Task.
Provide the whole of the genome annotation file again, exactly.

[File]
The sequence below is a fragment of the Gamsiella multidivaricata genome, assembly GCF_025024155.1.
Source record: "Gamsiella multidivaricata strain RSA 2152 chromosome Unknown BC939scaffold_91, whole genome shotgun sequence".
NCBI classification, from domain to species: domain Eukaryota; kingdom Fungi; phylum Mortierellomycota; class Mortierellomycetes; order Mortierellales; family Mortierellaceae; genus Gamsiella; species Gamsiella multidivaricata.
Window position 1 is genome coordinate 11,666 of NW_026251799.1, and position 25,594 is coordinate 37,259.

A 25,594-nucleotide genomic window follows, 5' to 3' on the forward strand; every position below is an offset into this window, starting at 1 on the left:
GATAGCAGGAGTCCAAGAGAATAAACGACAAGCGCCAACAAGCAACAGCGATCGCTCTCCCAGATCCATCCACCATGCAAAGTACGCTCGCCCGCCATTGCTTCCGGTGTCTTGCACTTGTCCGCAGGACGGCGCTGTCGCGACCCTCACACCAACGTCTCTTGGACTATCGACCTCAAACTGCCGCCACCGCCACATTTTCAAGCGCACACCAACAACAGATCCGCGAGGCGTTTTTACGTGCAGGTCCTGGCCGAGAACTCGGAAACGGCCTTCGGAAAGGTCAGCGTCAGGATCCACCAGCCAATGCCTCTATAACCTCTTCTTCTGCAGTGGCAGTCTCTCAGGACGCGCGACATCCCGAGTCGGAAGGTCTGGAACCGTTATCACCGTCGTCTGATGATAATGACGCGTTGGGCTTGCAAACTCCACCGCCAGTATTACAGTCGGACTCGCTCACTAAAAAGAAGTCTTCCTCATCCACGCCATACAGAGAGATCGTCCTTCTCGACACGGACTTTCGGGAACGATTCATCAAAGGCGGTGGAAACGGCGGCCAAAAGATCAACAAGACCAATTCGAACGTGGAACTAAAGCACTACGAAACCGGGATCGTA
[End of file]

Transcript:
The sequence below is a fragment of the Gamsiella multidivaricata genome, assembly GCF_025024155.1.
Source record: "Gamsiella multidivaricata strain RSA 2152 chromosome Unknown BC939scaffold_91, whole genome shotgun sequence".
NCBI classification, from domain to species: domain Eukaryota; kingdom Fungi; phylum Mortierellomycota; class Mortierellomycetes; order Mortierellales; family Mortierellaceae; genus Gamsiella; species Gamsiella multidivaricata.
Window position 1 is genome coordinate 11,666 of NW_026251799.1, and position 25,594 is coordinate 37,259.

A 25,594-nucleotide genomic window follows, 5' to 3' on the forward strand; every position below is an offset into this window, starting at 1 on the left:
GATAGCAGGAGTCCAAGAGAATAAACGACAAGCGCCAACAAGCAACAGCGATCGCTCTCCCAGATCCATCCACCATGCAAAGTACGCTCGCCCGCCATTGCTTCCGGTGTCTTGCACTTGTCCGCAGGACGGCGCTGTCGCGACCCTCACACCAACGTCTCTTGGACTATCGACCTCAAACTGCCGCCACCGCCACATTTTCAAGCGCACACCAACAACAGATCCGCGAGGCGTTTTTACGTGCAGGTCCTGGCCGAGAACTCGGAAACGGCCTTCGGAAAGGTCAGCGTCAGGATCCACCAGCCAATGCCTCTATAACCTCTTCTTCTGCAGTGGCAGTCTCTCAGGACGCGCGACATCCCGAGTCGGAAGGTCTGGAACCGTTATCACCGTCGTCTGATGATAATGACGCGTTGGGCTTGCAAACTCCACCGCCAGTATTACAGTCGGACTCGCTCACTAAAAAGAAGTCTTCCTCATCCACGCCATACAGAGAGATCGTCCTTCTCGACACGGACTTTCGGGAACGATTCATCAAAGGCGGTGGAAACGGCGGCCAAAAGATCAACAAGACCAATTCGAACGTGGAACTAAAGCACTACGAAACCGGGATCGTA